Trading is all about generating consistent, long-term returns on an investment. Having a solid trading strategy and utilizing careful risk management are crucial to this process, as is having the best cryptocurrency trading tools. However, understanding current market conditions could also help to improve the returns earned from one’s trading strategy.
Gaining insight into trends, tools, and practices offers traders an edge in the market. This article will cover what a trading edge means, how to find one in the cryptocurrency market, and how to incorporate it into a trading system.
Finding Your Edge in Crypto
In general, an edge is something that gives you an advantage over your own past performance, or over other people. Let’s say a basketball team plays another team on their home count, giving them a familiarity with the terrain that allows them to do better than their visiting opponents. That “home-court advantage” constitutes an edge. You can gain an edge in any activity where you’re quantifying your success, and that applies to trading as well.
A trading edge is something that gives traders a quantifiable advantage in a given trading scenario. This could be an observation of a certain market pattern, an actionable insight into market-moving events surrounding a cryptocurrency, or a technique used in placing trades.
In crypto, exchanges suffer from a lack of liquidity that causes price differences and arbitrage opportunities. For crypto traders, buying and selling funds for the best possible price is the goal, and anything that increases the profit margin when trading is an edge.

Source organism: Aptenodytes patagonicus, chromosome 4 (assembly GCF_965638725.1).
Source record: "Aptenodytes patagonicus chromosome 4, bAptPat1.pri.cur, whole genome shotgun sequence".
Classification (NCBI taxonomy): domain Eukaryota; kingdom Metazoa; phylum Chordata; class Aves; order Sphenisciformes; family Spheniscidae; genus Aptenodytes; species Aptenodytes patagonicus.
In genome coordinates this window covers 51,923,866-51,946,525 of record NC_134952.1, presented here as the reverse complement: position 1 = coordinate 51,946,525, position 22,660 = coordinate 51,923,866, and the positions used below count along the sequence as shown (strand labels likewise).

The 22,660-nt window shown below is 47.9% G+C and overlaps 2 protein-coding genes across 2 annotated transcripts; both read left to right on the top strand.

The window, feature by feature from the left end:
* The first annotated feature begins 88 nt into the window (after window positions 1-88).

Let’s take a look at some examples of edge and how to find them.
Having access to different sources of market data can give traders an edge over the market. For example, analyzing the order book of a cryptocurrency exchange may offer insight into short-term market sentiment. This is an example of market data which virtually all traders will see, and will give an edge to those who know how to read it. The image below shows a “buy wall,” a large buy order of over 500 bitcoins placed on the Coinbase Pro exchange.
The highlights on each row of orders show the density of supply on the sell side vs. the demand on the buy side. In this case, demand is higher than supply. If the order of 500.2 BTC at $6,263 stays open, that sum of BTC needs to be sold at that price before the price can drop any lower. Because it’s a large order, it acts as a line of support — other people viewing the order book can see that there’s a major “wall” between them and a lower price.
Some buyers may infer that the price is going to get higher and place their own buy orders to get in before it’s too late, and this act of FOMO can trigger upward momentum. This isn’t necessarily an intrinsically sound inference, though, as the demand these buyers perceive in the order book may be artificial.
Whales often create large buy orders so they can sell their holdings at an inflated price, or the reverse. As we can see, being able to read the order book isn’t a substitute for a trading strategy; it is, however, one of many edges that can be used as part of a trading strategy.
Broader Data Sources
One way to see beyond whale activity on individual exchanges is to view trade direction on the wider market. FoxEye is a suite of SFOX trading tools that allows users to view and analyze the crypto market. The Time and Sales tool in FoxEye offers a live feed of trades for a given crypto asset across many different exchanges, giving traders a broader sense of the current market sentiment for that asset. Unlike the above example, not every trader on the market has this information, giving those who do an advantage over the rest.